Economists were today readying themselves for further positive news on Britain’s powerhouse services sector, adding to glowing reports for manufacturing and construction.
Growth forecasts for the third quarter have already been bolstered by a raft of upbeat indicators as exports gather pace and consumers hit the high street.
Analysts believe that a key poll of hundreds of purchasing managers, due to be released today by the Chartered Institute of Purchasing & Supply (Cips) and data analystics firm Markit, will add to the feel-good factor.
The service sector accounts for three-quarters of the UK economy and is the biggest contibutor to the nation’s output.
Yesterday’s sister survey by Cips and Markit covering the construction sector showed activity growing at the fastest pace in nearly six years in August, driven by residential building.
The report’s main activity barometer surged to 59.1 – its highest level since September 2007 – from 57 in July, the fourth month in a row that the reading has topped the 50 mark separating growth from contraction.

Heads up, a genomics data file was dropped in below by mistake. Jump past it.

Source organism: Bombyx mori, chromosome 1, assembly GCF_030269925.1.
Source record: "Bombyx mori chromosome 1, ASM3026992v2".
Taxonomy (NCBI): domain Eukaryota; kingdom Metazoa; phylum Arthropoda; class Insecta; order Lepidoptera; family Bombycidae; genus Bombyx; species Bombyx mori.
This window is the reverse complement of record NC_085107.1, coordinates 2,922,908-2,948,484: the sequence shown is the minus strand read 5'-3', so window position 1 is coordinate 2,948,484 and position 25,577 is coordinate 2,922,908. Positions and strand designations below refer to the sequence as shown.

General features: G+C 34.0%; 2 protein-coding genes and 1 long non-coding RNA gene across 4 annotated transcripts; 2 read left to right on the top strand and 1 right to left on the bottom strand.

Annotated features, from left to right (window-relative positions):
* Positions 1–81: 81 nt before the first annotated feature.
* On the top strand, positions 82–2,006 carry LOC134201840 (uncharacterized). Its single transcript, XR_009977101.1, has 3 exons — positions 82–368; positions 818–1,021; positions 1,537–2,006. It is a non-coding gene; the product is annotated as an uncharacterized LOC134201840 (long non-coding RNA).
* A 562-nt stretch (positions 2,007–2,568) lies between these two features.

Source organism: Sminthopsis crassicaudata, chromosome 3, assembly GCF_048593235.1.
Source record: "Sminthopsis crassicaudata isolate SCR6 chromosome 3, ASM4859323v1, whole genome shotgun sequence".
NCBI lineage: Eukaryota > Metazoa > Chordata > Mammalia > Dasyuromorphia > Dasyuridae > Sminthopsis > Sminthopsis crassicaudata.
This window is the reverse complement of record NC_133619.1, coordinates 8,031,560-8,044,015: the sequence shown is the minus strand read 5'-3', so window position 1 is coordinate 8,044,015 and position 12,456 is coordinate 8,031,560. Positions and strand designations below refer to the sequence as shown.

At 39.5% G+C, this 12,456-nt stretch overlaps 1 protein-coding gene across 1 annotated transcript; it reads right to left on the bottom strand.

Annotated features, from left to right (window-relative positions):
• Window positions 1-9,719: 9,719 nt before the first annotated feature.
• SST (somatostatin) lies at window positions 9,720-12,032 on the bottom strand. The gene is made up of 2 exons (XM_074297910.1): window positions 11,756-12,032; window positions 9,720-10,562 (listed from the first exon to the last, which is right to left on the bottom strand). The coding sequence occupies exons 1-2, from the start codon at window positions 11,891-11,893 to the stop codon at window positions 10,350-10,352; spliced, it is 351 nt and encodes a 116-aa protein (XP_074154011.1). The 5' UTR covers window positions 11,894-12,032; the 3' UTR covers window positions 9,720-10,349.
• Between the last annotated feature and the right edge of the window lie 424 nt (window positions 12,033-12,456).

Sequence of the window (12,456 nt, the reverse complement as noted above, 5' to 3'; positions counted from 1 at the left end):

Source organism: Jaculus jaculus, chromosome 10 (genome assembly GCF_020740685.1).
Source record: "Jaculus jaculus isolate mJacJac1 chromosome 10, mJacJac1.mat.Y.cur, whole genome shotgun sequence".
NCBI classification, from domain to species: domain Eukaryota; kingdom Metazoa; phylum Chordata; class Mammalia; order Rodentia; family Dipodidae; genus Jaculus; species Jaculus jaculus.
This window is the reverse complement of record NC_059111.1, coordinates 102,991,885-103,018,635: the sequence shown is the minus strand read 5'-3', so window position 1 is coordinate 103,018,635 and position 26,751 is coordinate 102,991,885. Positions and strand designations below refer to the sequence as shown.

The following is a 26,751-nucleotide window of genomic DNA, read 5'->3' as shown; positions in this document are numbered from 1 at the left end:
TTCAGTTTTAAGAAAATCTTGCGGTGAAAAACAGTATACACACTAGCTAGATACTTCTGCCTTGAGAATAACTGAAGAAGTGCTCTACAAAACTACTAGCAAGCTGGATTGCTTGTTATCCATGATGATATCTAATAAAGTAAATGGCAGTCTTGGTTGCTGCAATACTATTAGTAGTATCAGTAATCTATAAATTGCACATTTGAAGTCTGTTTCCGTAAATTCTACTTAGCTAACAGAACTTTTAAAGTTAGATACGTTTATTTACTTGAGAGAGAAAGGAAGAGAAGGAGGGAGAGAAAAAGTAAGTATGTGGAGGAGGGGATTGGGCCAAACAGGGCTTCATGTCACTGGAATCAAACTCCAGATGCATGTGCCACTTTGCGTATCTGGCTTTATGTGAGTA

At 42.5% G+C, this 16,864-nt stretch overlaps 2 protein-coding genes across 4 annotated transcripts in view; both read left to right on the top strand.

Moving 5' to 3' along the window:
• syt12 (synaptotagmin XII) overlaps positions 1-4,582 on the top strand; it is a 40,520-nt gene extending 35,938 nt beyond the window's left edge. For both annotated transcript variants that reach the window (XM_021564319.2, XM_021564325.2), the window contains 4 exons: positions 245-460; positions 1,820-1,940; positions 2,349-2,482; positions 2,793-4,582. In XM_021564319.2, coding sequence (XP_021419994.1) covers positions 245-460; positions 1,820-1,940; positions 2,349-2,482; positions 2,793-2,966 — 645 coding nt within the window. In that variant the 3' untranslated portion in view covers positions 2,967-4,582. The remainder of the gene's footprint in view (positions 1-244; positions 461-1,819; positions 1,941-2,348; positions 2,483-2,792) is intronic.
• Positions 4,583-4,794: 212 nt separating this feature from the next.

The outcome adds to mounting optimism over the wider economic recovery after Monday’s manufacturing purchasing managers’ index said factories were “booming again” following the strongest growth in output for nearly two decades.
A number of business bodies and think-tanks have upgraded their growth forecasts including the Organisation for Economic Co-operation & Development (OECD), which yesterday predicted gross domestic product (GDP) expansion of 1.5 per cent in the UK in 2013, up from a forecast of 0.8 per cent issued in May.
Howard Archer, pictured below, chief UK economist at IHS Global Insight, the forecasting consultancy, said the recovery was “becoming more broadly based”.
He said: “With the purchasing managers reporting that both manufacturing and construction activity saw improved, robust expansion in August, it is looking ever more likely that the economy can surpass the second quarter growth rate of 0.7 per cent in the third quarter.
“A robust August purchasing managers’ survey for the dominant services sector would really help matters further. We are currently expecting GDP growth of 0.8 per cent quarter-on-quarter in the third quarter, and we have lifted our GDP growth forecast for 2013 to 1.4 per cent.”
Despite its upgrade, the OECD warned that the global recovery from the prolonged downturn sparked by the financial crisis of 2007-8 was not yet assured, and said “unconventional” methods – such as quantitative easing – will continue to be needed to avoid “derailing” the return to economic health.
“A sustainable recovery is not yet firmly established and important risks remain,” the think-tank added.
The strong economic reports will put pressure on the Bank of England’s monetary policy committee, which meets today and tomorrow, to consider an earlier interest rate rise.